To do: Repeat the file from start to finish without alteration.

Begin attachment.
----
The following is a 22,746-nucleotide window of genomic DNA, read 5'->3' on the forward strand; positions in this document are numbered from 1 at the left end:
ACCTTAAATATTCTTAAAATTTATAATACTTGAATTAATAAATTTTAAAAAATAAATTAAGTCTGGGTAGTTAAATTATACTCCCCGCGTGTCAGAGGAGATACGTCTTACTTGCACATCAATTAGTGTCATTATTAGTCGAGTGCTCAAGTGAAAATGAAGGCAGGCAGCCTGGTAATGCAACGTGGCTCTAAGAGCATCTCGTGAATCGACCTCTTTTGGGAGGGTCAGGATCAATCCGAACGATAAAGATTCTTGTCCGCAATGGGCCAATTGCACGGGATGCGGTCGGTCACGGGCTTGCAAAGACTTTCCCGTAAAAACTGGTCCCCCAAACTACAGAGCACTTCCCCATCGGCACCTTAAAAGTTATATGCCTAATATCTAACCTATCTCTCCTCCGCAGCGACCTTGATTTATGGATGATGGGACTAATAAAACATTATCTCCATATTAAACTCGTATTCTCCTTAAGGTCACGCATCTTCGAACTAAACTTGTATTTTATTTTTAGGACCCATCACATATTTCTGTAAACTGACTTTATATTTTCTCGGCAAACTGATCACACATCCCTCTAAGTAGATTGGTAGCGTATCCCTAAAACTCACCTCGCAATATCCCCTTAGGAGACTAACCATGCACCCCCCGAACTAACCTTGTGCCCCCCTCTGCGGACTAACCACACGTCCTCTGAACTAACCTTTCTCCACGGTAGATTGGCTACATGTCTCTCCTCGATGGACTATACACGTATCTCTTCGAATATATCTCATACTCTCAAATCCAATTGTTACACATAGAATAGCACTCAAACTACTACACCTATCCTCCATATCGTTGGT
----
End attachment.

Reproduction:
The following is a 22,746-nucleotide window of genomic DNA, read 5'->3' on the forward strand; positions in this document are numbered from 1 at the left end:
ACCTTAAATATTCTTAAAATTTATAATACTTGAATTAATAAATTTTAAAAAATAAATTAAGTCTGGGTAGTTAAATTATACTCCCCGCGTGTCAGAGGAGATACGTCTTACTTGCACATCAATTAGTGTCATTATTAGTCGAGTGCTCAAGTGAAAATGAAGGCAGGCAGCCTGGTAATGCAACGTGGCTCTAAGAGCATCTCGTGAATCGACCTCTTTTGGGAGGGTCAGGATCAATCCGAACGATAAAGATTCTTGTCCGCAATGGGCCAATTGCACGGGATGCGGTCGGTCACGGGCTTGCAAAGACTTTCCCGTAAAAACTGGTCCCCCAAACTACAGAGCACTTCCCCATCGGCACCTTAAAAGTTATATGCCTAATATCTAACCTATCTCTCCTCCGCAGCGACCTTGATTTATGGATGATGGGACTAATAAAACATTATCTCCATATTAAACTCGTATTCTCCTTAAGGTCACGCATCTTCGAACTAAACTTGTATTTTATTTTTAGGACCCATCACATATTTCTGTAAACTGACTTTATATTTTCTCGGCAAACTGATCACACATCCCTCTAAGTAGATTGGTAGCGTATCCCTAAAACTCACCTCGCAATATCCCCTTAGGAGACTAACCATGCACCCCCCGAACTAACCTTGTGCCCCCCTCTGCGGACTAACCACACGTCCTCTGAACTAACCTTTCTCCACGGTAGATTGGCTACATGTCTCTCCTCGATGGACTATACACGTATCTCTTCGAATATATCTCATACTCTCAAATCCAATTGTTACACATAGAATAGCACTCAAACTACTACACCTATCCTCCATATCGTTGGT